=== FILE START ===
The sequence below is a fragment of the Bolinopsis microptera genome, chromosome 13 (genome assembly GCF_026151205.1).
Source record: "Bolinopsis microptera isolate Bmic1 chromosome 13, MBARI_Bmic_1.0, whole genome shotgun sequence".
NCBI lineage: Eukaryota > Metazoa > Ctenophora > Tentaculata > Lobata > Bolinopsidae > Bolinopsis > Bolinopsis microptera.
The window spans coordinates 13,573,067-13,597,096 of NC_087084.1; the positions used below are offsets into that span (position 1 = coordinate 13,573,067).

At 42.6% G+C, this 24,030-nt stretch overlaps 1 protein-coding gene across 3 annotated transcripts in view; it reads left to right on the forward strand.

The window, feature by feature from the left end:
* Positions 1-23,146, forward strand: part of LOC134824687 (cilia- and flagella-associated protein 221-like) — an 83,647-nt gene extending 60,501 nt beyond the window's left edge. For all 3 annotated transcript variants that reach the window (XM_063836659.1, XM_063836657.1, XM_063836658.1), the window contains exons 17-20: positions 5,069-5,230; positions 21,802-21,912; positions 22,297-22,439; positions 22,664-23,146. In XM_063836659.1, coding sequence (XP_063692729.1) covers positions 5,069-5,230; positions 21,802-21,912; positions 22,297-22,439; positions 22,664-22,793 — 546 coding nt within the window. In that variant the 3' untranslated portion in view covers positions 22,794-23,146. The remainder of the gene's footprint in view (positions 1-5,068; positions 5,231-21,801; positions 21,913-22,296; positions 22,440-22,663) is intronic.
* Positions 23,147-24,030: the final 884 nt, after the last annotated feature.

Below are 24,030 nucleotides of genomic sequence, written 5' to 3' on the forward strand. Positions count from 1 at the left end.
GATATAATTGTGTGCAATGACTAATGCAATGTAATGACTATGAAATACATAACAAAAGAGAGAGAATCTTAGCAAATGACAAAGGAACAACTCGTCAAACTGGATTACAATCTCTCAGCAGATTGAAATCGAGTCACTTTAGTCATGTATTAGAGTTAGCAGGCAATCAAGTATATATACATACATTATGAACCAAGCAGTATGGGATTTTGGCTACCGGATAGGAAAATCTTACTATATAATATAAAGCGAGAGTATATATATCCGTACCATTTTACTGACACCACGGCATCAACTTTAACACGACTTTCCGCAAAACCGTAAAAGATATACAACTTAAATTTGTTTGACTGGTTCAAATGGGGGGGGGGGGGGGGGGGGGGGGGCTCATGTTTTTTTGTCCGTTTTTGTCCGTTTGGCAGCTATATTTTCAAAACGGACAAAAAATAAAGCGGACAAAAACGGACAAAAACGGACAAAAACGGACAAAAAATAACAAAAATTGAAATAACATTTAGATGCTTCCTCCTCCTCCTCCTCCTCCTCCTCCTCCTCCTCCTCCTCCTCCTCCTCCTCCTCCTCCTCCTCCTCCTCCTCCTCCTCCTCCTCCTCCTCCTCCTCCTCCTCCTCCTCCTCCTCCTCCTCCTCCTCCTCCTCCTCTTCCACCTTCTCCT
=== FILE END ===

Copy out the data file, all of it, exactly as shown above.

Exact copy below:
The sequence below is a fragment of the Bolinopsis microptera genome, chromosome 13 (genome assembly GCF_026151205.1).
Source record: "Bolinopsis microptera isolate Bmic1 chromosome 13, MBARI_Bmic_1.0, whole genome shotgun sequence".
NCBI lineage: Eukaryota > Metazoa > Ctenophora > Tentaculata > Lobata > Bolinopsidae > Bolinopsis > Bolinopsis microptera.
The window spans coordinates 13,573,067-13,597,096 of NC_087084.1; the positions used below are offsets into that span (position 1 = coordinate 13,573,067).

At 42.6% G+C, this 24,030-nt stretch overlaps 1 protein-coding gene across 3 annotated transcripts in view; it reads left to right on the forward strand.

The window, feature by feature from the left end:
* Positions 1-23,146, forward strand: part of LOC134824687 (cilia- and flagella-associated protein 221-like) — an 83,647-nt gene extending 60,501 nt beyond the window's left edge. For all 3 annotated transcript variants that reach the window (XM_063836659.1, XM_063836657.1, XM_063836658.1), the window contains exons 17-20: positions 5,069-5,230; positions 21,802-21,912; positions 22,297-22,439; positions 22,664-23,146. In XM_063836659.1, coding sequence (XP_063692729.1) covers positions 5,069-5,230; positions 21,802-21,912; positions 22,297-22,439; positions 22,664-22,793 — 546 coding nt within the window. In that variant the 3' untranslated portion in view covers positions 22,794-23,146. The remainder of the gene's footprint in view (positions 1-5,068; positions 5,231-21,801; positions 21,913-22,296; positions 22,440-22,663) is intronic.
* Positions 23,147-24,030: the final 884 nt, after the last annotated feature.

Below are 24,030 nucleotides of genomic sequence, written 5' to 3' on the forward strand. Positions count from 1 at the left end.
GATATAATTGTGTGCAATGACTAATGCAATGTAATGACTATGAAATACATAACAAAAGAGAGAGAATCTTAGCAAATGACAAAGGAACAACTCGTCAAACTGGATTACAATCTCTCAGCAGATTGAAATCGAGTCACTTTAGTCATGTATTAGAGTTAGCAGGCAATCAAGTATATATACATACATTATGAACCAAGCAGTATGGGATTTTGGCTACCGGATAGGAAAATCTTACTATATAATATAAAGCGAGAGTATATATATCCGTACCATTTTACTGACACCACGGCATCAACTTTAACACGACTTTCCGCAAAACCGTAAAAGATATACAACTTAAATTTGTTTGACTGGTTCAAATGGGGGGGGGGGGGGGGGGGGGGGGGCTCATGTTTTTTTGTCCGTTTTTGTCCGTTTGGCAGCTATATTTTCAAAACGGACAAAAAATAAAGCGGACAAAAACGGACAAAAACGGACAAAAACGGACAAAAAATAACAAAAATTGAAATAACATTTAGATGCTTCCTCCTCCTCCTCCTCCTCCTCCTCCTCCTCCTCCTCCTCCTCCTCCTCCTCCTCCTCCTCCTCCTCCTCCTCCTCCTCCTCCTCCTCCTCCTCCTCCTCCTCCTCCTCCTCCTCCTCCTCCTCCTCCTCCTCCTCTTCCACCTTCTCCT